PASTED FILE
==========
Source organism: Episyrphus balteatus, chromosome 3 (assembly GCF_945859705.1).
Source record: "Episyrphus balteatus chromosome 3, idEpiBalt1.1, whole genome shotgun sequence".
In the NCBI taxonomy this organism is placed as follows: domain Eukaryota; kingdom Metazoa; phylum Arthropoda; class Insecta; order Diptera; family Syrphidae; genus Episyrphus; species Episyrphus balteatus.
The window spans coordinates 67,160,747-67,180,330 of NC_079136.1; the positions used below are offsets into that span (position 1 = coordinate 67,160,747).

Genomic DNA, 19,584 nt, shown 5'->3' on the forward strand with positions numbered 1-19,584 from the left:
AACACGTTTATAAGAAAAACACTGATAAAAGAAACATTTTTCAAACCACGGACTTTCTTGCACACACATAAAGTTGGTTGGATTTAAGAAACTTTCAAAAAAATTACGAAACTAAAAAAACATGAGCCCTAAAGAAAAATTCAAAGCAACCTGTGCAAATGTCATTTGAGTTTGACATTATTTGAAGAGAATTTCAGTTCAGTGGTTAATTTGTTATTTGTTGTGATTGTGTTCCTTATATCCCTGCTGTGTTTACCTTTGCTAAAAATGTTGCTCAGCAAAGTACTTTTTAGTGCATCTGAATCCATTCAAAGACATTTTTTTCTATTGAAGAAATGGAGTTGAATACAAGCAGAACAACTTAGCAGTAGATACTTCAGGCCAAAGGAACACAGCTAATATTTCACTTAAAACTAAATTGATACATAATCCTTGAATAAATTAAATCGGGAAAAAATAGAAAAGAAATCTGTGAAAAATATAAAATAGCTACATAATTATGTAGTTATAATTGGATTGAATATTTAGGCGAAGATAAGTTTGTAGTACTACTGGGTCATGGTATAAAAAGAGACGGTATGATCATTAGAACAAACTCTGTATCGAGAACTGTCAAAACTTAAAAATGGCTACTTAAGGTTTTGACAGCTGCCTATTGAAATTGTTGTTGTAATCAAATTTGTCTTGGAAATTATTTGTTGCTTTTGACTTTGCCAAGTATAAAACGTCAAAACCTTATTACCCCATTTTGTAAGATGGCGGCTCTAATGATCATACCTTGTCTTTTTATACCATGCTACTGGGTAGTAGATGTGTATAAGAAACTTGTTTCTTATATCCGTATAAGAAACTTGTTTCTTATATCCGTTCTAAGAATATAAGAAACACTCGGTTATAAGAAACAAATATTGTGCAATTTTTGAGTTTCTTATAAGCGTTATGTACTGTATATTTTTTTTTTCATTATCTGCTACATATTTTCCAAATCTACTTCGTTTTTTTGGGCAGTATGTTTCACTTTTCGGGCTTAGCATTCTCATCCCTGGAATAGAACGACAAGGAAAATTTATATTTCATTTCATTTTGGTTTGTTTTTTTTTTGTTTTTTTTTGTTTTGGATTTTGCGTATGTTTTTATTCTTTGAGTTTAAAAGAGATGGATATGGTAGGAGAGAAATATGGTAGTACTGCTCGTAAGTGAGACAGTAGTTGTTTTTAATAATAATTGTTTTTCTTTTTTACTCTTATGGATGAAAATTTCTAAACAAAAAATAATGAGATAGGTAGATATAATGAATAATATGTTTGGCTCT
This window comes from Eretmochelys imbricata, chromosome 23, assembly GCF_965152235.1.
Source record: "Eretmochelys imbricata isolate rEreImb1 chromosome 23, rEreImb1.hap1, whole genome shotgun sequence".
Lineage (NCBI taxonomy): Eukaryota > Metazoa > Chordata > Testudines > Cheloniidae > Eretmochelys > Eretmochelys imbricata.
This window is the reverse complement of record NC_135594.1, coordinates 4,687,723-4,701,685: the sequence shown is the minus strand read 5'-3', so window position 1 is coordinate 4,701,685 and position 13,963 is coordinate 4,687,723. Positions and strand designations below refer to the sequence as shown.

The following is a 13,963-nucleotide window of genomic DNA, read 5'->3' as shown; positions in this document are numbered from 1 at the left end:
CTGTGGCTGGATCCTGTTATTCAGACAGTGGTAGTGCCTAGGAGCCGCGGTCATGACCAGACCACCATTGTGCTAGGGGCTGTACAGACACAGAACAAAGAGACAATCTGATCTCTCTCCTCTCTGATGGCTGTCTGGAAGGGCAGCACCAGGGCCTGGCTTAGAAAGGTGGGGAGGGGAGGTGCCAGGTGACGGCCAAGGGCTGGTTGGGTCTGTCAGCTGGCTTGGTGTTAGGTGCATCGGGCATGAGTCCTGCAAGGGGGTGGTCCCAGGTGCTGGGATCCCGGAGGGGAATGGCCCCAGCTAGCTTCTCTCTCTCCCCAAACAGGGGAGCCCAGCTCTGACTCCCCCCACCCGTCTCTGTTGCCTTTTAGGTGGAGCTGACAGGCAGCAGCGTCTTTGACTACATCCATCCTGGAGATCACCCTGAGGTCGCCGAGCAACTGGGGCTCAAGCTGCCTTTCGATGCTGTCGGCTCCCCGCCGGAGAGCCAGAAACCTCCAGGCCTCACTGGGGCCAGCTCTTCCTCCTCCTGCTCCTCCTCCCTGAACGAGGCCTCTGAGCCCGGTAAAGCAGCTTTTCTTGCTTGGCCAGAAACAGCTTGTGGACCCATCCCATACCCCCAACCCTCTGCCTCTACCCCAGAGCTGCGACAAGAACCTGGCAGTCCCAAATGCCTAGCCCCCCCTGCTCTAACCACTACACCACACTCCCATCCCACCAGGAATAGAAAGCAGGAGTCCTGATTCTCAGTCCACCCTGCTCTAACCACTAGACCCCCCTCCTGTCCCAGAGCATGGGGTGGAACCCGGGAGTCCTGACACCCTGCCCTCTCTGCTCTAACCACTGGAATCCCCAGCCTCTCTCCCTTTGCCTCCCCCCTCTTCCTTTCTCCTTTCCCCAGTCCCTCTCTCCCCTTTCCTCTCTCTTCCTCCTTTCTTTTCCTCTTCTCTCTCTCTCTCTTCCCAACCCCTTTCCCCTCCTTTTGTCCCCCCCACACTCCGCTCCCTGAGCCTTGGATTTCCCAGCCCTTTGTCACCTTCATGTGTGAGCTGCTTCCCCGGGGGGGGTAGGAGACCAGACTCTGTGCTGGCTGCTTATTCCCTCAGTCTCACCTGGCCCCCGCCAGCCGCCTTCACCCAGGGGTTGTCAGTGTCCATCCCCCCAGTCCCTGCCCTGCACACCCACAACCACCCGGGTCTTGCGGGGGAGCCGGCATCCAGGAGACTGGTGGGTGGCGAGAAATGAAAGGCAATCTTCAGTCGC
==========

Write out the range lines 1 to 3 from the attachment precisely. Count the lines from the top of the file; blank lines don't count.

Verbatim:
Source organism: Episyrphus balteatus, chromosome 3 (assembly GCF_945859705.1).
Source record: "Episyrphus balteatus chromosome 3, idEpiBalt1.1, whole genome shotgun sequence".
In the NCBI taxonomy this organism is placed as follows: domain Eukaryota; kingdom Metazoa; phylum Arthropoda; class Insecta; order Diptera; family Syrphidae; genus Episyrphus; species Episyrphus balteatus.